Tafadzwa Tichawangana Sport Correspondent
MERCENARIES’ crowning moment as 2019 basketball national club champions might have come as a surprise to most outsiders but to keen followers of the game in Mutare and more significantly for Mercenaries founder and power forward Innocent Sithole this has been a championship 15 years in the making.
Last Sunday, Sithole, 38, a former national team player and coach led the Mercenaries, a club he helped start 15 years ago to a 75-60 win over Foxes in the national club championship final at Mutare Boys High, becoming the first team from Mutare to win a national basketball title.
In the process Mercenaries earned the right to represent Zimbabwe at the FIBA Africa club championships later this year.
In an a wide ranging interview with Post Sport, Sithole chronicled the Mercenaries origins story, cataloguing the significant moments that finally culminated in an historic national title.
“We started the team in 2004. Back then we were just a couple of friends from Chikanga, Yeovil and Westlea who shared the love for basketball. We soon figured out we could make money from playing together in basketball tournaments, and that is how the Mercenaries name came about.
“The first tournament we played in was the Mutare Harlem tournament the same year. Over the next two years we continued playing together whenever there were tournaments with prize money. We won every tournament in Mutare during that period including several national tournaments,” he said.
After dominating the “money game” circuit with Mercenaries between 2004-2006, Sithole led a breakaway group of players from the City Saints who played in the Manicaland Basketball Association (MBA) league. He went on to register the Mercenaries as a franchise in the same league.
“In 2006, following disagreements with some of the senior players at City Saints over the running and future direction of the club I left and teamed up with my friends who I played with as the Mercenaries. Together we registered the franchise with the MBA.
“Halfway through the 2006 season, more young players from City Saints who were mostly from Dangamvura joined Mercenaries as we started becoming a team more representative of Mutare,” added.
After registering as a franchise in 2006, Mercenaries went on to win 13 straight MBA league titles, and to date have never lost a single league game.
Nationally, it was a different story. Mercenaries were losing finalists on three different occasions having made it to at least the semi finals at the national club championships in the last 8 years but a national club title proved elusive.
The most crushing of those finals defeats came in 2012 when they lost by half a basket to Cameo.
Sithole told Post Sport how this particular loss marked the beginning of the end for some of the Mercenaries founding players and paved way for a new generation who would go on to win the national title.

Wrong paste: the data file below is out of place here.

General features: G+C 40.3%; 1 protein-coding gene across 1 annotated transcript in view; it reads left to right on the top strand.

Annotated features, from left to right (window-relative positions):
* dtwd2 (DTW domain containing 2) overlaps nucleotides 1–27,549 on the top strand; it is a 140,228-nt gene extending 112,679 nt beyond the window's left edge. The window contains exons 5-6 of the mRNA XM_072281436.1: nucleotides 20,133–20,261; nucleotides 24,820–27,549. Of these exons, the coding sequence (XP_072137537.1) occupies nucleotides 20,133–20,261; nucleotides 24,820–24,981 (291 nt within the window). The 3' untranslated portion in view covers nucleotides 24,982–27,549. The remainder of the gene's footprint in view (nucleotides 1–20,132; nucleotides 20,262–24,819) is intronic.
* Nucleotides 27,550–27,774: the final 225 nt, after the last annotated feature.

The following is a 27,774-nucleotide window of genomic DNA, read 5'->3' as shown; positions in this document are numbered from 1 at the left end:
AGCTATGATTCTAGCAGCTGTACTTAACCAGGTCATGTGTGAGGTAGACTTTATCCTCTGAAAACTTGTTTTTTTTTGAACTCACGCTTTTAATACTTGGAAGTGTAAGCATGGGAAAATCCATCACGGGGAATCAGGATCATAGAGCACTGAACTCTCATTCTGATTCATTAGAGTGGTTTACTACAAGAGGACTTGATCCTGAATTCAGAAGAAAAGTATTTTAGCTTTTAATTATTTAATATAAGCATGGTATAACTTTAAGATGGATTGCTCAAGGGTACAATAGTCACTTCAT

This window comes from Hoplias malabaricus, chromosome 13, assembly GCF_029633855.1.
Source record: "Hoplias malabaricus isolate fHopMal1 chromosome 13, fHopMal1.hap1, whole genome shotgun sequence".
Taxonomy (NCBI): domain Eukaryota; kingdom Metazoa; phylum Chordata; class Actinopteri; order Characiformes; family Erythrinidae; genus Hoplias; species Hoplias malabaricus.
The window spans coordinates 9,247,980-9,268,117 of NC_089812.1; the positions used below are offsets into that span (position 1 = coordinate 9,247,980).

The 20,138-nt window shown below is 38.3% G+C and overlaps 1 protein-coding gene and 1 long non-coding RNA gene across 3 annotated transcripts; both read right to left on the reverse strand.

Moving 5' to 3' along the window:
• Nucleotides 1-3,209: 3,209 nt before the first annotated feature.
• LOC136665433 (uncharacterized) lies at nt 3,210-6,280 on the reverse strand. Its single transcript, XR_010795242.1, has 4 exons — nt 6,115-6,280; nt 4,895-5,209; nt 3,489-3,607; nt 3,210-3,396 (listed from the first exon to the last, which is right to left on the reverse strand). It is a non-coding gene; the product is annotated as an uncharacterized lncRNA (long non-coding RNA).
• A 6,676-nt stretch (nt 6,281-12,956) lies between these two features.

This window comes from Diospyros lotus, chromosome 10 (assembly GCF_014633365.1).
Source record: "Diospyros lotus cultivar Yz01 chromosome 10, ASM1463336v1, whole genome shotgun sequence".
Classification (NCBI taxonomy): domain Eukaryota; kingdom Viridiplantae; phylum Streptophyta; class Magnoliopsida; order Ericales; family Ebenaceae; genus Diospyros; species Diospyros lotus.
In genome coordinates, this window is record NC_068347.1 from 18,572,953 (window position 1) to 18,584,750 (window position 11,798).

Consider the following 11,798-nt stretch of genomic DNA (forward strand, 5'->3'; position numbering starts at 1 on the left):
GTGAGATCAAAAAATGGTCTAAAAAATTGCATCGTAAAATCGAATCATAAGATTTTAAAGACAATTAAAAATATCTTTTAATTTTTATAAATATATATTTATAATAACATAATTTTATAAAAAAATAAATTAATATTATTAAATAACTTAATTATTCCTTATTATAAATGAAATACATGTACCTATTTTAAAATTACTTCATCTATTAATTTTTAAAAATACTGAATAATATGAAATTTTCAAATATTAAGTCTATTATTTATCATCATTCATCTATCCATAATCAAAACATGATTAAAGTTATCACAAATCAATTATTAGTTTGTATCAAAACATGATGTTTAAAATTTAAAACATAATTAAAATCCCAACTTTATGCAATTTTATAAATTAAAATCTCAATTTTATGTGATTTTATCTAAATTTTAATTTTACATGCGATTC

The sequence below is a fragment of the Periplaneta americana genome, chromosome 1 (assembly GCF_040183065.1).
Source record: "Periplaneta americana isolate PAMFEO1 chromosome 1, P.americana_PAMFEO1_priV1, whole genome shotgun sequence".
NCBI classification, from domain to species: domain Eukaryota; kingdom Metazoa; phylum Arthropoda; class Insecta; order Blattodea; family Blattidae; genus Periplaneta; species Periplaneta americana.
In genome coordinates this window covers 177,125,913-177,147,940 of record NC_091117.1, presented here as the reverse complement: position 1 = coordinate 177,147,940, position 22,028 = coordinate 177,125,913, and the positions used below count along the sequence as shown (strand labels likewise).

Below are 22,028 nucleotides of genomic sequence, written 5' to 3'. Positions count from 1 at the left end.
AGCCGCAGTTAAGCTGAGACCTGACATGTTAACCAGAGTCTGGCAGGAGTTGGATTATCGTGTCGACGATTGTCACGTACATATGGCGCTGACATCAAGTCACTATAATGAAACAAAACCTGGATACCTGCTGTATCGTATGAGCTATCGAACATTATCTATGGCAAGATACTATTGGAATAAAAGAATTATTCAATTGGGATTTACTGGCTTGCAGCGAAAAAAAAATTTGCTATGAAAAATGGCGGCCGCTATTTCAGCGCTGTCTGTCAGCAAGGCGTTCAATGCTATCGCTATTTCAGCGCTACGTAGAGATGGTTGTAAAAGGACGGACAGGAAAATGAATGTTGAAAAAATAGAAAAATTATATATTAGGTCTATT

“After we lost that final to Cameo when we were at our peak as a team, we realised that age was starting to catch up with us and several of the original Mercenaries left the club for other opportunities in the diaspora. This created a huge vacuum at the club and along with the remaining founding players such as Tonderai Sengai and Solomon Muradzikwa we started blooding in young players from around Mutare who we had previously overlooked,” he said.
Fast forward to last Sunday’s final and that decision to in cooperate the young players from Mutare paid off handsomely. The Mercenaries starting five in the final vs Foxes featured two players over 30 years including Sithole and three players under 25, a winning cocktail of youth and experience that finally delivered a national basketball title to Mutare.
For Sithole, winning the national title with Mercenaries in front of his home crowd, playing for a club he formed and which is made up exclusively of players from Mutare proved to be the highlight of his long career.
“It has been a struggle for the past 15 years and for the crowning moment to come in front of my friends and family, that is the icing on the cake. This is one of the greatest moments in my life in terms of achievement. I always believed we would win a national title but I didn’t believe we would win while I was still playing. I thought I would be focusing more on coaching. I was actually contemplating retiring after these national championships so it actually came as a bonus and I am now retiring on a high. I have all the confidence the youngsters will push for more championships in the next few years,” he said.
With young bucks such as Peterson Muchakabvura, 24, who was named the national championship’s Most Valuable Player (MVP) proving they can deliver at the highest level the future looks bright for Mercenaries.
Sithole whose guile and experience saw him leading the Mercenaries scoring in the championships paid tribute to the Mercenaries youngsters.
“The youngsters did a great a job considering the inexperience that we have. We don’t have a lot of youngsters who have played at this level for a long time, and to go and beat perennial winners like Harare City Hornets in the semi’s and Foxes in the final is a great achievement. We look forward to defending our title next year as well as representing Zimbabwe at the FIBA Africa Club championships later this year.”